One thing I failed to mention about the Valero  is the location. Even though it’s located only one block off the main drag, Benito Jaurez, the hotel is located smack dab in the middle of the red light district. Whores of every variety, male, female, and tranny, prowl the street desperately seeking out eye contact with their hollow,  predatory stares. On my second afternoon in Tijuana, I was returning to the hotel after spending a few hours in a cantina when a fat, middle-aged prostitute tried to strike up a conversation. She was pointing to the gold chain that I was wearing around my neck and she said, in decent English, that I’d better take it off and put it away if I was to be walking on that street.

Now, the gold chain in question is thick and  high carat and is attached to a gold Saint Christopher’s medallion the size of a nickel. It was a gift and had not been off my neck for over 20 years. I told the woman that I was only 2 blocks from the hotel and I would remove it there. But in the time that it took me to turn away and walk five steps, the whore apparently had signaled an accomplice. I heard foot steps closing fast from behind me and before I had a chance to react I felt the chain being ripped from my neck. I sprinted after the thief for two crowded city blocks but by then he was out of sight. Of course, nobody stopped him.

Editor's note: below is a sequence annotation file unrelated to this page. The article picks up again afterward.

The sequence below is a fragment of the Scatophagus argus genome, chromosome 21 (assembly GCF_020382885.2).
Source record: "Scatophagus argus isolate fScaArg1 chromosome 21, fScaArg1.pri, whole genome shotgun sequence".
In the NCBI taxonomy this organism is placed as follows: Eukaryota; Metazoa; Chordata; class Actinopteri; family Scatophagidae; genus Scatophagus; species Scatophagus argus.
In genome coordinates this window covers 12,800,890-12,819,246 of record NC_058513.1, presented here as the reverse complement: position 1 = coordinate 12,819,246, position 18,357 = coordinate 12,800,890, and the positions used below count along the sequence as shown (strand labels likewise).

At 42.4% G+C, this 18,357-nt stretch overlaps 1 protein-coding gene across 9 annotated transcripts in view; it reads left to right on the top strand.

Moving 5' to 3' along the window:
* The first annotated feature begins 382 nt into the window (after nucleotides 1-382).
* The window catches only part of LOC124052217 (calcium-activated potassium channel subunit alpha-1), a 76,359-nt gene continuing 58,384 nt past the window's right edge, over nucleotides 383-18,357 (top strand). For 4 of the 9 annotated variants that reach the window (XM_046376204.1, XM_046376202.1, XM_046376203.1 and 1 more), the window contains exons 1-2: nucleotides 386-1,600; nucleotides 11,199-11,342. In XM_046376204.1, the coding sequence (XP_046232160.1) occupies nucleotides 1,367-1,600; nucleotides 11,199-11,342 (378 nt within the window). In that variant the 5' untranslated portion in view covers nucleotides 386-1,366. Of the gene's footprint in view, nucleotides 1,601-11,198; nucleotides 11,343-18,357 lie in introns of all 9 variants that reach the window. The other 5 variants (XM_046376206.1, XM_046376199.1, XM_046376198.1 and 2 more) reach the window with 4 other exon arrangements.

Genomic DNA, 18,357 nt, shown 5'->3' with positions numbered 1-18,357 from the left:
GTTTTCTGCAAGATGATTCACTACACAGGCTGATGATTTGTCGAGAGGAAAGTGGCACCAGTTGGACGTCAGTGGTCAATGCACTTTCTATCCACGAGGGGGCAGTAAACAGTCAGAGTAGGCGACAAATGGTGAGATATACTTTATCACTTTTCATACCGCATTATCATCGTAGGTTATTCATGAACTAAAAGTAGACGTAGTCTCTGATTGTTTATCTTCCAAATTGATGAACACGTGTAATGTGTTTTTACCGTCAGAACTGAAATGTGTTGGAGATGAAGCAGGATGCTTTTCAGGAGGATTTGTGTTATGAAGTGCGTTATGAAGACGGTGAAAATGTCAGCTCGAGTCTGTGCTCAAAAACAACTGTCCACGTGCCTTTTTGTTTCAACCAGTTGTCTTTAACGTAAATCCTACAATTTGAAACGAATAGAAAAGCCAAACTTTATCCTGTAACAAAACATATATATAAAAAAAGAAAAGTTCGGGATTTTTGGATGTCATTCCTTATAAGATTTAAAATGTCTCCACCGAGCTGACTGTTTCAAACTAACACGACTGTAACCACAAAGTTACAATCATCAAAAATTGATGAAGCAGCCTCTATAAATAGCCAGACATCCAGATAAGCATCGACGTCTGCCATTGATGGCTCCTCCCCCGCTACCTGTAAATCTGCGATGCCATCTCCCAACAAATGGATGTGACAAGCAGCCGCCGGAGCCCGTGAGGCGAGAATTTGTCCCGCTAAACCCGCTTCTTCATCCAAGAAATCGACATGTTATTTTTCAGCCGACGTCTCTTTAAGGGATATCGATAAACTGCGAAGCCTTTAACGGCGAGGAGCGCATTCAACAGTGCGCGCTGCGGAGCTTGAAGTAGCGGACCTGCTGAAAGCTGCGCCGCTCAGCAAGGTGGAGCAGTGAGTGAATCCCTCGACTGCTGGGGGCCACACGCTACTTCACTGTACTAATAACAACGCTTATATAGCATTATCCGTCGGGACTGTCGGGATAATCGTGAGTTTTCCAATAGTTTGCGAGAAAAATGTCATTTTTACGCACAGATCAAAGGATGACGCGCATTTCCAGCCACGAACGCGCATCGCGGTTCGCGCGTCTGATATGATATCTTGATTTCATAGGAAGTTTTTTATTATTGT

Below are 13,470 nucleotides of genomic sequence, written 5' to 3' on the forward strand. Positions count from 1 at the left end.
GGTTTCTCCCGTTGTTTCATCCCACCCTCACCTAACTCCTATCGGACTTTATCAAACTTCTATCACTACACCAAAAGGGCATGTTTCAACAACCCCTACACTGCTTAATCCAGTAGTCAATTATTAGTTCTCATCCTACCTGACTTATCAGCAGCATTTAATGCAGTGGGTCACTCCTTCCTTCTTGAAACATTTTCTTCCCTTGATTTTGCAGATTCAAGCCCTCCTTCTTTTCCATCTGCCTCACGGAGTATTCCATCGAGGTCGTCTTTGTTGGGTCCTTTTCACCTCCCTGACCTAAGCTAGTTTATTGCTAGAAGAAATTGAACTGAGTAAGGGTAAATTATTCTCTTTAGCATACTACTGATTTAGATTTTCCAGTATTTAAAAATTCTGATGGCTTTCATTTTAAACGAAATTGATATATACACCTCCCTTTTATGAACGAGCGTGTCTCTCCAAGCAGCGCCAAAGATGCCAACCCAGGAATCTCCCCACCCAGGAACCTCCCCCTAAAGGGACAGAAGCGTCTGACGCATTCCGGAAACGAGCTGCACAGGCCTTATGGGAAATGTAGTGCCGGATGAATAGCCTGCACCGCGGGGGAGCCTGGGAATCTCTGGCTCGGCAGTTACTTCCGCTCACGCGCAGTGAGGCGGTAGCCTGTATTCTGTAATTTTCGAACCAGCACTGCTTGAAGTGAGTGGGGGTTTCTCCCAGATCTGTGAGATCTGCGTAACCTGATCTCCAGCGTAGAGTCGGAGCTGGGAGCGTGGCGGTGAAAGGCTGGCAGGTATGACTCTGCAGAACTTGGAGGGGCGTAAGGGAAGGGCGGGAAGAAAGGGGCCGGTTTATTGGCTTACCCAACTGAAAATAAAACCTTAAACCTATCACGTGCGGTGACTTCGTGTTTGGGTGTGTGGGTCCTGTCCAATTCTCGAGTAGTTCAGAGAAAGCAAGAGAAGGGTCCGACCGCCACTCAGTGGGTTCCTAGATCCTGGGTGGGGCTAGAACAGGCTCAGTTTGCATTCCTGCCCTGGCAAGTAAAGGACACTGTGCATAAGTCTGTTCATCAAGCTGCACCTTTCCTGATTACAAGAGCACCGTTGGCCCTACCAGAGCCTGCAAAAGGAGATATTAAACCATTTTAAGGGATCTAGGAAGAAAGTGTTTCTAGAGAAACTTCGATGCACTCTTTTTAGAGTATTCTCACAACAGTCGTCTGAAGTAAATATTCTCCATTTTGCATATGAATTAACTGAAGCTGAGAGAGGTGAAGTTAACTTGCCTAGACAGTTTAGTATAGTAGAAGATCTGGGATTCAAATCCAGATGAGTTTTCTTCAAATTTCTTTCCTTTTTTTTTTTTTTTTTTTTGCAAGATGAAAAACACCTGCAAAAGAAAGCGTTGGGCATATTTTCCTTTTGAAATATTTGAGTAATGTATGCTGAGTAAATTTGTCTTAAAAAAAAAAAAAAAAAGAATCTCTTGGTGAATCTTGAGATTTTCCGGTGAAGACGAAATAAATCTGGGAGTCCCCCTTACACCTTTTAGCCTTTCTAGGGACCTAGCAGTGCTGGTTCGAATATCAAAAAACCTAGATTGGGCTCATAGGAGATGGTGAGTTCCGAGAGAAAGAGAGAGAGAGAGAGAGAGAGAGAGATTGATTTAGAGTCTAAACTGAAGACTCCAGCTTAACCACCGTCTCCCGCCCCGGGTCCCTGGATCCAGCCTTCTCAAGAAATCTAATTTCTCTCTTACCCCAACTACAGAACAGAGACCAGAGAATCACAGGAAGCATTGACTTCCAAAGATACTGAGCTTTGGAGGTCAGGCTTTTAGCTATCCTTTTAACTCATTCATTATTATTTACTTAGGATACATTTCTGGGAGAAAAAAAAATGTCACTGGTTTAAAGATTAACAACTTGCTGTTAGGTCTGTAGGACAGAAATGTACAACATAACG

I was furious. I returned to the room but left almost immediately, back down to the street. The fat prostitute was nowhere to be found. I grabbed a cop and told him what happened and he responded with a what-do-you-want-me-to-do-about-it shrug. I approached another prositute, an attractive blond gringa who I had noticed before. With tears of rage in my eyes I told her I would reward her a thousand bucks in cash if she would help me get the jewelry back. She just looked at me pitifully, called me “baby”, and told me to go back to the room and forget about it.

That night I tried to be philosophical about the whole thing. I told myself that it was just a piece of metal, a material thing, and that at least no one got hurt. But  my mind wasn’t buying the philosophy. It was a valuable piece of metal and it had real sentimental value. I knew then that I couldn’t or wouldn’t ever replace it.

Naturally, I talked to anyone at the hotel who would listen: a custodian, the desk clerks, a nice business man. They all responded the same way, that this could have happened anywhere, especially in the U.S., where you would also be shot and killed. This reaction is a common rationalization among Mexicans. We might slip a roofie into your drink and try to rob you blind but chances are good we won’t kill you like they do in Chicago or L.A. It’s a bullshit excuse but it’s pointless to argue.

It’s been  weeks now but I’m still aware daily that the chain is no longer around my neck. Someone down in Tijuana probably went on a month-long drug binge on my dime, or maybe bought a nice used car. I’d prefer to think that there was at least a moment of soul-searching for the thief and his accomplice but I know this is but a comforting lie. What I’d really like to think is that the Saint Christopher’s is now hanging from someone else’s neck down there, possibly bringing them maybe one little step closer to God and one step further away from the U.S.